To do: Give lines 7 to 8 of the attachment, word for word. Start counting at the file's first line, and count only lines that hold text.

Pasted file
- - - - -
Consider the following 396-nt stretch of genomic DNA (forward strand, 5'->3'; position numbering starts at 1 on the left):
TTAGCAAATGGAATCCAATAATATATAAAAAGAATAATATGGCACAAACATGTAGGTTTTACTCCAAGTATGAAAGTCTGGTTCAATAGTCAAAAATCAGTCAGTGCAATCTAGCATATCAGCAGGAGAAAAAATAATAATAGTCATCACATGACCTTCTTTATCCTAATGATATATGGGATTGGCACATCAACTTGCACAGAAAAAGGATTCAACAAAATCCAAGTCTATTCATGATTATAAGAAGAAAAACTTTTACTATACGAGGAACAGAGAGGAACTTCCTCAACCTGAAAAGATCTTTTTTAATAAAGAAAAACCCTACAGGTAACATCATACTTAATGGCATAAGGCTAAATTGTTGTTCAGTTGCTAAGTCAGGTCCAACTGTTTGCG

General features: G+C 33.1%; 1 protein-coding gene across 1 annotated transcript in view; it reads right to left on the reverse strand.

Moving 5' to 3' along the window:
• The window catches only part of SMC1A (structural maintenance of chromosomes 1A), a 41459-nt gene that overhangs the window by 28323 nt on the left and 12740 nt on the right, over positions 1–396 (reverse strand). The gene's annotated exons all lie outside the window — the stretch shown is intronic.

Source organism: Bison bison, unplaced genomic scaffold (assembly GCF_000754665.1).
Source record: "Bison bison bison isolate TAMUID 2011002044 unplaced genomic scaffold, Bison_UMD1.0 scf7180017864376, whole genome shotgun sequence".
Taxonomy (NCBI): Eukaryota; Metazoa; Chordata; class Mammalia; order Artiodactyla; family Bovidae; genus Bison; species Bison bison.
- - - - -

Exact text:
Source record: "Bison bison bison isolate TAMUID 2011002044 unplaced genomic scaffold, Bison_UMD1.0 scf7180017864376, whole genome shotgun sequence".
Taxonomy (NCBI): Eukaryota; Metazoa; Chordata; class Mammalia; order Artiodactyla; family Bovidae; genus Bison; species Bison bison.